Have investors stopped ‘fighting the Fed’? What higher rates could mean for your portfolio
Lisa Shalett, Chief Investment Officer, Morgan Stanley Wealth Management09/29/23
Summary: The Federal Reserve has long warned of sticky inflation and a need to keep interest rates aloft. Now markets seem to be listening. Here’s what that could mean for your portfolio.
- The Fed’s latest forecasts threw cold water on investors’ hopes for a full percentage point of interest-rate cuts in 2024.
- Some investors are favoring active stock selection over passive index investing and balancing portfolios between offensive and defensive stocks.
- Equity markets were rattled by the prospect of higher-for-longer rates and may tread water for the next few quarters.
Markets may have finally gotten the message that the Fed is planning to keep rates higher for longer.
Since 2021, the Fed has cautioned investors that inflation could prove sticky and that the central bank will steadfastly keep interest rates higher as needed to bring inflation to a heel. However, many investors didn’t heed this message, believing instead that monetary policy would quickly ease and US stocks would continue moving higher.
Stocks’ extended selloff following September’s Federal Open Market Committee (FOMC) meeting may indicate that the Fed’s message is now loud and clear. The S&P 500 and Nasdaq indices ended the week of Sept. 18 down 2.9% and 3.6%, respectively, with both on pace for consecutive monthly declines for the first time in a year. Government bond yields, meanwhile, surged to their highest levels in more than a decade, as investors reassessed the likelihood of higher-for-longer rates.
Here’s what higher for longer rates may mean for your portfolio.
Higher interest rates may call for active strategies
When all else is equal, lower interest rates increase the value of a company’s future earnings and therefore should boost stock valuations.
But now, Morgan Stanley’s Global Investment Committee (GIC) believes some investors may have to adjust to higher rates, which could make equities less attractive compared to safer fixed-income investments. This environment may favor active stock selection over passive index-level investing in some cases.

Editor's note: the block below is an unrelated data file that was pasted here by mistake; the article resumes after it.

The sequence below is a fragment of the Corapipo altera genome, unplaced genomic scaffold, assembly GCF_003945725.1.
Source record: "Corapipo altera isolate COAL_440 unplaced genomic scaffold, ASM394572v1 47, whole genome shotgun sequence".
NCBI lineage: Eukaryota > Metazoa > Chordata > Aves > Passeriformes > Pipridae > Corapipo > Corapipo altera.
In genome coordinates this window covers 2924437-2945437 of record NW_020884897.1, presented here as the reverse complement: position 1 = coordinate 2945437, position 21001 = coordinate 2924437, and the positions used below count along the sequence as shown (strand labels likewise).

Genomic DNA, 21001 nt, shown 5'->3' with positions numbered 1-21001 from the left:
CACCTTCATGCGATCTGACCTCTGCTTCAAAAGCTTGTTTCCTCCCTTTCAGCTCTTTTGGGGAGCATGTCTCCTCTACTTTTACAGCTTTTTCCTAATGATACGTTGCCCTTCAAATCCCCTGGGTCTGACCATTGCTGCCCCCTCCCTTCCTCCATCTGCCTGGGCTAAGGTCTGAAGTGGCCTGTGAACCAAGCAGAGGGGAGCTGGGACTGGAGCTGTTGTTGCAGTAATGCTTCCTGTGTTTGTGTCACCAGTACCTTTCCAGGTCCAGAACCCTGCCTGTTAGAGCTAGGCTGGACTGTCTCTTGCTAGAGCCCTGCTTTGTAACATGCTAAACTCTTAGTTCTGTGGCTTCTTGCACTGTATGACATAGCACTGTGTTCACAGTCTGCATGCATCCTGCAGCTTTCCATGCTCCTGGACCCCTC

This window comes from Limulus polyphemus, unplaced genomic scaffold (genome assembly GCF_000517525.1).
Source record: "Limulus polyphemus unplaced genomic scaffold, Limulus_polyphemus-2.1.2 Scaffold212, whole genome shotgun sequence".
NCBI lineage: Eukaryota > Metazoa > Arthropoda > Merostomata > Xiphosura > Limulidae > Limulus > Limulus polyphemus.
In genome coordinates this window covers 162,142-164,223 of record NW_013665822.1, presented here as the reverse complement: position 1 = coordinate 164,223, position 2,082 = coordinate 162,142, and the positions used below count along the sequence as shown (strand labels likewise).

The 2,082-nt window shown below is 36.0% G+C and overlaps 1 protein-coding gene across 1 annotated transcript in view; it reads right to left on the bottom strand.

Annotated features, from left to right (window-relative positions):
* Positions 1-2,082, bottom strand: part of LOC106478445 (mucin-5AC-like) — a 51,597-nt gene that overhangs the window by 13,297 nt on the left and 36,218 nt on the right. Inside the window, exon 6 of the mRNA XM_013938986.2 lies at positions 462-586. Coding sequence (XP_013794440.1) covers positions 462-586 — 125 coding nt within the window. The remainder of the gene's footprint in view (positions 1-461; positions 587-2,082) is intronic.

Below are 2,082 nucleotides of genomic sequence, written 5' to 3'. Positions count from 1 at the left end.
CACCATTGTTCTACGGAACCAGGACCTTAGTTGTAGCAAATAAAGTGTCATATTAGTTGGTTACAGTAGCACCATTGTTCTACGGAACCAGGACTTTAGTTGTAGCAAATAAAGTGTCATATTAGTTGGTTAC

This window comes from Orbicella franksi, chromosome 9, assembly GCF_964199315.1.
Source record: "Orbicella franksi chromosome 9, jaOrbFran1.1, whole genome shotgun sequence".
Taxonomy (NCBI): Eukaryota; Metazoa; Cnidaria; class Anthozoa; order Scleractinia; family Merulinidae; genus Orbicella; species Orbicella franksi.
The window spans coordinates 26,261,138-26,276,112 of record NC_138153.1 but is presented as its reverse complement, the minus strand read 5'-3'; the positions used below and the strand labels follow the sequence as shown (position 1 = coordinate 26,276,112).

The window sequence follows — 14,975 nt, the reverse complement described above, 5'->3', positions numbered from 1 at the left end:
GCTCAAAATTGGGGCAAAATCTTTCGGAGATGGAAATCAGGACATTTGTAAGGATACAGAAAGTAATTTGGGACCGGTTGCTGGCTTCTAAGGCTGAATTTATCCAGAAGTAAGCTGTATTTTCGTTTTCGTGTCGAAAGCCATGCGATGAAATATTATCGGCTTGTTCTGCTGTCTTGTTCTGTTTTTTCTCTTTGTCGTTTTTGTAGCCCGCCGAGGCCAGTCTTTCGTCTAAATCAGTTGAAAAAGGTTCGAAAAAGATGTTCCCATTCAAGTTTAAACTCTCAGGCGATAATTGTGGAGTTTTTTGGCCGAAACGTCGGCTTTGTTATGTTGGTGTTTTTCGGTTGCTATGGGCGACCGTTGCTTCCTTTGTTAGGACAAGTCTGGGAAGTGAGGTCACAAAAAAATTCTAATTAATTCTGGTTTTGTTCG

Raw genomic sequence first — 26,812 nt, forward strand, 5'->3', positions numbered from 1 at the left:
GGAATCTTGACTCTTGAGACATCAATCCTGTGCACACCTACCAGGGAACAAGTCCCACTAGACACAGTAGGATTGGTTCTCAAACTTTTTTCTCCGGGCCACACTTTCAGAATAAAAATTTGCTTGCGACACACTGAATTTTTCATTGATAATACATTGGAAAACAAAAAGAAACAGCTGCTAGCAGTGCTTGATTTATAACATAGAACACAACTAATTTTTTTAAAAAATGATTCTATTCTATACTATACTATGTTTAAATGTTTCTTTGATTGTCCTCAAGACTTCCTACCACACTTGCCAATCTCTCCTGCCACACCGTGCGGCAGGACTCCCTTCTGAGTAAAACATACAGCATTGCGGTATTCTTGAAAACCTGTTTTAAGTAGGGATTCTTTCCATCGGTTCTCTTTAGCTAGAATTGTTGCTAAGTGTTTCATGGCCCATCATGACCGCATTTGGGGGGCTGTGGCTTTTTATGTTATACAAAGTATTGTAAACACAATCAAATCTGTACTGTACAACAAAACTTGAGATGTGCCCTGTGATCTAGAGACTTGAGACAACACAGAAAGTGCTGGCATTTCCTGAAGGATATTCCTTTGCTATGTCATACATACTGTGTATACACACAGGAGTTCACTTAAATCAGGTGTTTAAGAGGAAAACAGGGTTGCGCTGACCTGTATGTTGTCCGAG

According to the GIC—and keeping in mind that individual investors’ circumstances will vary based on their goals and risk tolerance—some investors may:
- Balance equity exposure in a portfolio between offensive and defensive stocks.
- Diversify portfolios given that broad US stock indices are likely to trade in a static range for the next few quarters.
Also, the fourth quarter may be a good time to consider using any losses on municipal bonds, preferred securities, or Treasuries to help offset capital gains elsewhere in your portfolio for tax purposes, a process known as tax-loss harvesting.
Why investors paid attention
What prompted markets to react so strongly following the September FOMC meeting? At first glance, the central bank did exactly what markets had predicted: It held interest rates steady. But Fed Chairman Jerome Powell’s press conference and the “dot plot,” which illustrates officials’ rates projections, offered a few perspectives that differ from investors’ previous assumptions.
For one, policymakers suggested at least one more rate hike is likely, and that 2024 would bring probably no more than half a percentage point worth of cuts—a disappointment to markets whose consensus view just the prior week was for one whole percentage point of cuts next year.
Policymakers suggested at least one more rate hike is likely, and that 2024 would bring probably no more than half a percentage point worth of cuts.
In addition, the central bank underscored that:
- While inflation has thus far come down faster than expected, core inflation around 4% is still far from the Fed’s target, and a strong labor market makes further inflation progress uncertain.
- GDP growth for 2023, previously forecast at about 1%, is now expected to be more than twice that. Further, 2024 growth is estimated at 1.5%, higher than previously predicted. With growth stronger than anticipated, pressure remains for rates to stay higher.
The bottom line:
Sticky inflation may keep interest rates aloft.
The GIC believes some investors may balance equity exposure and diversify portfolios heading into 2024, as economic growth is set to be higher than expected.
The source of this article, Have Markets Finally Adapted to Higher Rates?, was originally published on September 27, 2023.
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